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Education

This Eagle River teacher was surprised with a national award — and $25,000

  • Author: Tegan Hanlon
  • Updated: February 2
  • Published February 1

Eagle River High School teacher Valerie Baalerud said she didn't know what to expect at a schoolwide assembly Thursday morning, attended by hundreds of students and a group of education officials including the Anchorage School District superintendent and the state education commissioner.

She certainly didn't expect the event to revolve around her.

"I had no idea," Baalerud said. "I thought we were going to hear the commissioner speak."

Instead, Baalerud was surprised with a national Milken Educator Award, likened to an Oscar for teachers, and a $25,000 no-strings-attached check. Baalerud is one of 44 teachers nationwide selected for this year's award, and the only teacher in Alaska.

She accepted the check amid loud cheers and applause in the Eagle River High auditorium. Her daughter, a high school junior, ran up to give her a hug, as did her husband, who is also a teacher at the school.

"I work with the best staff in the entire state," Baalerud told the crowd. "There's amazing things happening in Eagle River, and I just feel so proud to be a part of that."

Eagle River High Principal Marty Lang described Baalerud as a school leader who has a knack for keeping students engaged.

"She is high-energy, whip-smart and just has an infectious enthusiasm for everything she does," he said. "She's just an amazing teacher."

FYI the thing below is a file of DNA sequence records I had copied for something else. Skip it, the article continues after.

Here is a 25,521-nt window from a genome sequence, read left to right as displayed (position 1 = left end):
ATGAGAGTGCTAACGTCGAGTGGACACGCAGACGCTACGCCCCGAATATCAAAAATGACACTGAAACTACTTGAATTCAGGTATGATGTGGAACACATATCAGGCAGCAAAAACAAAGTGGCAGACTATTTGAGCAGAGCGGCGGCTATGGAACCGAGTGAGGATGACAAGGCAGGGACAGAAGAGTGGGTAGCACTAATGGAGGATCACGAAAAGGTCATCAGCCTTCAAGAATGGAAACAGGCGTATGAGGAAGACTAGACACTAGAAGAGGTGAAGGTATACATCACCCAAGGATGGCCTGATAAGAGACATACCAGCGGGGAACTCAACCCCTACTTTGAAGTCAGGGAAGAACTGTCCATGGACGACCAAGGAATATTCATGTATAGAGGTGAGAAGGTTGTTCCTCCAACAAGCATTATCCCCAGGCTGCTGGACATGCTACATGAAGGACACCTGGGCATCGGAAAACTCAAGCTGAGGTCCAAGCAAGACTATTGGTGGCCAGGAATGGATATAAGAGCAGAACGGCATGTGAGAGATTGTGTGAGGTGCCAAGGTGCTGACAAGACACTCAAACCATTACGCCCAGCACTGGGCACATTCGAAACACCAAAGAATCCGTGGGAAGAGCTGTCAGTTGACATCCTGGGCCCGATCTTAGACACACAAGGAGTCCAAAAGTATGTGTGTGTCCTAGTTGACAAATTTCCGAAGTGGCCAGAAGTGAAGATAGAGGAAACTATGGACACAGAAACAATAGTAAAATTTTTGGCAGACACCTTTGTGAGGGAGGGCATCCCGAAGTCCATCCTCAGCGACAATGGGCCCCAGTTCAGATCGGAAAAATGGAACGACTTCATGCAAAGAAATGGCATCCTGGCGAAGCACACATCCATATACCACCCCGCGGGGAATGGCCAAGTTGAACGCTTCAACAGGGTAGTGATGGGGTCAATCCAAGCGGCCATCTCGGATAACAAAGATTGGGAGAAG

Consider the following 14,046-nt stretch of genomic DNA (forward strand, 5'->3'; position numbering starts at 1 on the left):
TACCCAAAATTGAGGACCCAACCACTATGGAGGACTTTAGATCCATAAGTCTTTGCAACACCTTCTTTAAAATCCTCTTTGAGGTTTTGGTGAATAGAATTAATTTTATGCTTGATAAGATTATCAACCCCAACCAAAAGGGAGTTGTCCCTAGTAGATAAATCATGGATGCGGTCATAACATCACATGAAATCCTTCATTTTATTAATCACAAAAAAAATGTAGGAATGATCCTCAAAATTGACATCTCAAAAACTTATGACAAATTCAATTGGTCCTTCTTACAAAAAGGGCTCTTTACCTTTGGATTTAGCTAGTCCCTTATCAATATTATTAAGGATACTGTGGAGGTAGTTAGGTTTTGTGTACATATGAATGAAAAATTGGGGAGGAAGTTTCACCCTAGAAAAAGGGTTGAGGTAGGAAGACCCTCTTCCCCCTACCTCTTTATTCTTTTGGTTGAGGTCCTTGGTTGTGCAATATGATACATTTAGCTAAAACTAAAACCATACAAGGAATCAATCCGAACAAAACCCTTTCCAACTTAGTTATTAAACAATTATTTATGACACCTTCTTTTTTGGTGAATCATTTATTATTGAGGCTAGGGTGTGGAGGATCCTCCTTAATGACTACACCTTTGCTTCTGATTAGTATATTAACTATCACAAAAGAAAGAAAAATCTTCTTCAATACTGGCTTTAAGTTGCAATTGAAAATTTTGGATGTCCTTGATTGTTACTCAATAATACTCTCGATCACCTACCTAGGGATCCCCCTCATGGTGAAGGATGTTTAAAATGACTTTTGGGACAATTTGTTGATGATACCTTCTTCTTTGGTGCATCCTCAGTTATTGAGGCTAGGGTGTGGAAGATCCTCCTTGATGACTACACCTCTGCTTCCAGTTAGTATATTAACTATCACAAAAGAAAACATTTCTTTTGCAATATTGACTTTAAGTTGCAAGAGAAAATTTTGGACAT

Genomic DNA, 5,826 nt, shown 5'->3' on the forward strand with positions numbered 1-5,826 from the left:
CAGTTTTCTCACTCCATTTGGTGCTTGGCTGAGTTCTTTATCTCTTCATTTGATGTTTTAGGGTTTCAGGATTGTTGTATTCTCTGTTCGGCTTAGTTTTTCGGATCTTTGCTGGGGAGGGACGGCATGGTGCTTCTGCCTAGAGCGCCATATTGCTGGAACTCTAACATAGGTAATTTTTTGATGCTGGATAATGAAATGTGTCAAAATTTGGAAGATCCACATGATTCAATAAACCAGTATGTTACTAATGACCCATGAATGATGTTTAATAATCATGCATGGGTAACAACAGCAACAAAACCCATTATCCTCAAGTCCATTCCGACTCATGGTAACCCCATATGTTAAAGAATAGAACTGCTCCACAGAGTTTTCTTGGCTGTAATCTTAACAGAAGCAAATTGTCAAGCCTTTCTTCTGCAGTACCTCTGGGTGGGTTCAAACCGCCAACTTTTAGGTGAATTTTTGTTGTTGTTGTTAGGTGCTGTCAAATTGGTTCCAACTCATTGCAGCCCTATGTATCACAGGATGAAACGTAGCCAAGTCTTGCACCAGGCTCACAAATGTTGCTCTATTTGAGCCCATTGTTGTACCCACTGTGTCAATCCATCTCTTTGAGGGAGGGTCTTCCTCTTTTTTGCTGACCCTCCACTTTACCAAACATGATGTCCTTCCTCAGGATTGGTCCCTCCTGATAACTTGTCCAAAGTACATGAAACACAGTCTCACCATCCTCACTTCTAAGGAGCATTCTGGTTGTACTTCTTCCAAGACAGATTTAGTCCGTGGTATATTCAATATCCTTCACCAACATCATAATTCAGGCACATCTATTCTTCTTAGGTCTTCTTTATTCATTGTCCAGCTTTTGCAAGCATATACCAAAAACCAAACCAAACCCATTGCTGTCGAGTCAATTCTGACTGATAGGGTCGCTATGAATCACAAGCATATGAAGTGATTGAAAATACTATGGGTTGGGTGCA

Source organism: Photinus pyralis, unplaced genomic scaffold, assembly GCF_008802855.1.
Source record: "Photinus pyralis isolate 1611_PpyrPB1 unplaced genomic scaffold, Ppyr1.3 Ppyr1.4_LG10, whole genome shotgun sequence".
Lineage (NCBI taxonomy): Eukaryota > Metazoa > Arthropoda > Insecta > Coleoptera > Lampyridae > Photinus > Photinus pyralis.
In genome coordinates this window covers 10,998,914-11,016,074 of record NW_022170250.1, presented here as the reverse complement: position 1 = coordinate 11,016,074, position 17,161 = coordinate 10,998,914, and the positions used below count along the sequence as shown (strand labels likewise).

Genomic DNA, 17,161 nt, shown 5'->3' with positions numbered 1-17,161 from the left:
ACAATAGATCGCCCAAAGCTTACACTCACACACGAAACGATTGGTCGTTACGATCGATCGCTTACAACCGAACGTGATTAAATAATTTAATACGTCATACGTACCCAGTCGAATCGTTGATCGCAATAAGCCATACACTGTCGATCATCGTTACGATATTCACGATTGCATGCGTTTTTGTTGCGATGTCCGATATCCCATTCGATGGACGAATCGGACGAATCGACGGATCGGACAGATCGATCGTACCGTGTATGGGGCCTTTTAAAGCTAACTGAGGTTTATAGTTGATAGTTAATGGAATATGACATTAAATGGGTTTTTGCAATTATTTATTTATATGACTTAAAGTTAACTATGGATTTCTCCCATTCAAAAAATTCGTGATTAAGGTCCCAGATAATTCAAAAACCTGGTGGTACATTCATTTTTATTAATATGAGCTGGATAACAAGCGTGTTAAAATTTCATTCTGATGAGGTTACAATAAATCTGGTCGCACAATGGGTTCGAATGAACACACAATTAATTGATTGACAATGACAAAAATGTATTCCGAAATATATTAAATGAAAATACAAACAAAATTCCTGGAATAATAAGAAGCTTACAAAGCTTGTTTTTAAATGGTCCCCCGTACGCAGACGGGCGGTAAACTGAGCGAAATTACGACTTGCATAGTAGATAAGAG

Baalerud, 40, is a social studies teacher and mother of four who grew up in a small town in northern Pennsylvania. She moved to Alaska about a decade ago when her husband at the time was stationed at Joint Base Elmendorf-Richardson in Anchorage.

Baalerud earned her bachelor's and master's degrees from the University of Alaska Anchorage. She started teaching at Eagle River High in 2011.

"I love history, I like public speaking and I like working with young people, so it seemed like a natural fit," she said.

Her students, she said, motivate her most.

She said she strives to engage them by keeping her lessons relevant. She was awake into the early hours of Thursday weaving parts of the Netflix series "Stranger Things" into a lesson plan about price ceilings and floors.

"I want to find a way to make the content relevant to every student in my classroom," she said.

Baalerud said she plans to put some of her award money toward her family's summer vacation. They're driving across the country in their RV. She'll also put some of it back into her classroom.

Baalerud is the 70th Alaskan recipient of the Milken award, given out by the Milken Family Foundation of Santa Monica, California.

Teachers cannot apply or be nominated for the award — it's a confidential selection based on criteria such as leadership, educational talent and accomplishments beyond the classroom.

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